For months, Gov. Brown has signaled his dislike for borrowing new money for school construction. This week, key lawmakers agreed, derailing a bond that had been aimed at the November ballot.
It’s been eight years since voters approved a $10.4 billion bond for educational facilities, and two years since that pot of money virtually ran dry.
Assemblywoman Joan Buchanan, D- Alamo, the chair of the Education Committee, sought more money. She co-sponsored AB 2235 with Republican Assemblyman Curt Hagman of Chino Hills, which would place on the November ballot a $4.3 billion bond to pay for a backlog of school renovation projects.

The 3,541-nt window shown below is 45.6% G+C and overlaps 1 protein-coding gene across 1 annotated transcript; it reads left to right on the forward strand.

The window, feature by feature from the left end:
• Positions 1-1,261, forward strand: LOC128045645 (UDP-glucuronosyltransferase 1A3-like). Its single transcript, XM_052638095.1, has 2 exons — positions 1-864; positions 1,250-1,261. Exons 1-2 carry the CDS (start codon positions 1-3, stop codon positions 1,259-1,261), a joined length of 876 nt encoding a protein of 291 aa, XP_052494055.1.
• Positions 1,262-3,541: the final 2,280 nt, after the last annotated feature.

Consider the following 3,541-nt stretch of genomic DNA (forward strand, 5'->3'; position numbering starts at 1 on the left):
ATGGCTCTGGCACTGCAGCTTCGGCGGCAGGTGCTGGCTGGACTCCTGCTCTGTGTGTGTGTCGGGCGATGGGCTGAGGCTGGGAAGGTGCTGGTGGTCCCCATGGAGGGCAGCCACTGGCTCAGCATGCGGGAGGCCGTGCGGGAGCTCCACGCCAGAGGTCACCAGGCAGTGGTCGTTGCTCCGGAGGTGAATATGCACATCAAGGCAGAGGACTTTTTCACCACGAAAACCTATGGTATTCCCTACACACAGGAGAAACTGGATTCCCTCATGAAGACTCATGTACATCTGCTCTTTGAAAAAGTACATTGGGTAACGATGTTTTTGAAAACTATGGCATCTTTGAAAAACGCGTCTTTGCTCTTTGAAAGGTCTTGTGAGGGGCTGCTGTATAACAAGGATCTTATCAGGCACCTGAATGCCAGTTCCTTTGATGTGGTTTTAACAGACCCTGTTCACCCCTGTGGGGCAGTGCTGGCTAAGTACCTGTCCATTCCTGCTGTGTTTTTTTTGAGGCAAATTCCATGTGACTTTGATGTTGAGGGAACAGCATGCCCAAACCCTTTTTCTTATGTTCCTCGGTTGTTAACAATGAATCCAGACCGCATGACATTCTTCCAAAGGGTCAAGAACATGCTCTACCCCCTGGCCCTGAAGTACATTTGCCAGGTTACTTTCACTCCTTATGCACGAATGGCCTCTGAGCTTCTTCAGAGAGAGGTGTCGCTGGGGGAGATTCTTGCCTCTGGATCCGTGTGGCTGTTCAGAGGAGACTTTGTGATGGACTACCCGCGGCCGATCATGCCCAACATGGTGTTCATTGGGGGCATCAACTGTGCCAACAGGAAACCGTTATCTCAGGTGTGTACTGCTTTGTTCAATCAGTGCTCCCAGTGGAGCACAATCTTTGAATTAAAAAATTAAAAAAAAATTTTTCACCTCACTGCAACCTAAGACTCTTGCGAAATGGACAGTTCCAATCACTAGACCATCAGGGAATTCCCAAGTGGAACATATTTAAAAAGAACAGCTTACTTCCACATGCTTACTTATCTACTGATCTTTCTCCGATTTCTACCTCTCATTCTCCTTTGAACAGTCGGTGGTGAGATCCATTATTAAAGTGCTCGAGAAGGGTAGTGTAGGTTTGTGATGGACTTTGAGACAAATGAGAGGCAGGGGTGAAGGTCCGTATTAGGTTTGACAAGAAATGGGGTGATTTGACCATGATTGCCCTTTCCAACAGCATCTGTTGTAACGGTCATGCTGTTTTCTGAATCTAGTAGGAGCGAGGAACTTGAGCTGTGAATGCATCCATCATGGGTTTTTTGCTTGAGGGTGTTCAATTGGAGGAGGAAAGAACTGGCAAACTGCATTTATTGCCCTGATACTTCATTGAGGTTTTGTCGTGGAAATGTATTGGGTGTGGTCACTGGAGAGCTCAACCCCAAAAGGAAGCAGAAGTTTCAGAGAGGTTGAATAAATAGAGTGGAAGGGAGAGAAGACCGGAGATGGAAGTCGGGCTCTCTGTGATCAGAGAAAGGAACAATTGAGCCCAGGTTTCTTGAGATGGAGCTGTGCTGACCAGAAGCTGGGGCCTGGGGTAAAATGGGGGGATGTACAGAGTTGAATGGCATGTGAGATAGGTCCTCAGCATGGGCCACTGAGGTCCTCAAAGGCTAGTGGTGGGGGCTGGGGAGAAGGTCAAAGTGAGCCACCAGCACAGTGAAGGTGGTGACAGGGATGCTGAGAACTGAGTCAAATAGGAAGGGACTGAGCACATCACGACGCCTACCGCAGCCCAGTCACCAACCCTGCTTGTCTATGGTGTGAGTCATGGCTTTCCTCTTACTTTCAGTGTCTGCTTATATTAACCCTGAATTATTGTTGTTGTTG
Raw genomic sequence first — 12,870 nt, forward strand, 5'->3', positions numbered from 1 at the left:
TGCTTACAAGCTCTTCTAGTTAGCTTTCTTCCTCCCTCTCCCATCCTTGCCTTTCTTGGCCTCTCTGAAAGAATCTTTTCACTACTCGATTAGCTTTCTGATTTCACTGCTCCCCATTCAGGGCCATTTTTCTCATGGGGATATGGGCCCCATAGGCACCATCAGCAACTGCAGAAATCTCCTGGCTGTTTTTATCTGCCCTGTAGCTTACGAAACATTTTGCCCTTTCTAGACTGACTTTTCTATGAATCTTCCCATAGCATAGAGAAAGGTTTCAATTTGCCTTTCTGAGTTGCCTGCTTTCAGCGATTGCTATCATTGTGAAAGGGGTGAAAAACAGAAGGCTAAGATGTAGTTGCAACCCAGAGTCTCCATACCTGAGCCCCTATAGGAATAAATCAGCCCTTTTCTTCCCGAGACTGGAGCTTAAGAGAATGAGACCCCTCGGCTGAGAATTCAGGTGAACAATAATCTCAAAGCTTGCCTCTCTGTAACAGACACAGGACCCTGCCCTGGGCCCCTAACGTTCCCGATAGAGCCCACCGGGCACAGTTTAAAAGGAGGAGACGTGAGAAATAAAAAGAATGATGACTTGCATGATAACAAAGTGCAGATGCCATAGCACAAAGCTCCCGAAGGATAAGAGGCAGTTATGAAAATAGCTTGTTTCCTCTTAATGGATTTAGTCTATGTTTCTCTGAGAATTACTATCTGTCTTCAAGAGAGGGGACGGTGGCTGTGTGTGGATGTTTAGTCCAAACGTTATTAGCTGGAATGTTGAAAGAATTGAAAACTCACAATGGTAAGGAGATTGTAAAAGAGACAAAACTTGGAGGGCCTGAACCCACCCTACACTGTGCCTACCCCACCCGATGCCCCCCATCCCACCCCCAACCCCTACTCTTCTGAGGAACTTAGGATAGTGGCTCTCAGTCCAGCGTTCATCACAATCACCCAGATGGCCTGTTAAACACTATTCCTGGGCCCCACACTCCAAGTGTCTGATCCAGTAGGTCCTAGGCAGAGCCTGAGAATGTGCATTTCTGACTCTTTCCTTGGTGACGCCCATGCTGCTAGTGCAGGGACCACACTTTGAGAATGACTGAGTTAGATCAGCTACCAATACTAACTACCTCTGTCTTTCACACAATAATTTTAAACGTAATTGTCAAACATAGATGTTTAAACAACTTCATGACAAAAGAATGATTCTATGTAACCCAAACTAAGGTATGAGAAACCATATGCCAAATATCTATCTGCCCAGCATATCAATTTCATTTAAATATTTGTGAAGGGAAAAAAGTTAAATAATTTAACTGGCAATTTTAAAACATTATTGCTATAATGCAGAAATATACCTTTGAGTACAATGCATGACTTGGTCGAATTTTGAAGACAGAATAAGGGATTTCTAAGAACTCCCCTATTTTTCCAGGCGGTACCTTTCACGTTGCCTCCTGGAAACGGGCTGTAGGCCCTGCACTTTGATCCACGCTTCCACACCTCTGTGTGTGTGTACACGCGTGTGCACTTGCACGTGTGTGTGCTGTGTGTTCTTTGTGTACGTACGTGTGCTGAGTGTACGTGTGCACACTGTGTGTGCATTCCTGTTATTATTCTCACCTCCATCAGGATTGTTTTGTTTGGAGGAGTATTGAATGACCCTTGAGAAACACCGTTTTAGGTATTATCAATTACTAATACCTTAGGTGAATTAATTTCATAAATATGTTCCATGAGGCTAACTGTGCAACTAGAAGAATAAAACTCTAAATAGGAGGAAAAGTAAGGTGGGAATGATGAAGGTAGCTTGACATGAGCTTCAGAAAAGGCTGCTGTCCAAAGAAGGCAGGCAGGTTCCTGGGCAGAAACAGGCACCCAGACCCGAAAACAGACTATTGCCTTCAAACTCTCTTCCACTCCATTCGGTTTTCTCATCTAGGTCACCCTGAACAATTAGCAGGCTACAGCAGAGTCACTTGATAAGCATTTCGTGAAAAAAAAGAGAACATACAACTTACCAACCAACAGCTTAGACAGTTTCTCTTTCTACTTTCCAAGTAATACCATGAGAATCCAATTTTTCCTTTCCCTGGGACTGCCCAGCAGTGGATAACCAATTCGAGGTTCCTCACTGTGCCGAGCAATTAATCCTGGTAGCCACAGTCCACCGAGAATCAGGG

The bill originally carried a $9 billion price tag, but it was cut-down by more than half after Brown administration finance officials gave resounding disapproval to the measure’s cost at a Senate Appropriations Committee hearing.
In his January budget draft, Brown indicated any future school construction program must be designed to “avoid an unsustainable reliance on state debt issuance,” as it does currently.
Reigning in on the California’s long-term debt has been an overt political philosophy of the governor, who faces reelection bid this fall.
The public will also vote in November on a recently rewritten multibillion-dollar water bond, in addition to a measure seeking to restore the state’s rainy day fund and repay debts.
Both measures have been aggressively endorsed by the administration.
The Assembly school bond bill had made its way through committee votes in both houses, but was ultimately pulled from a Senate floor vote by its authors. Buchanan’s office indicated it was the governor’s pending disapproval — and lack of time with adjournment looming on Aug. 31 — that moved them to kill the legislation.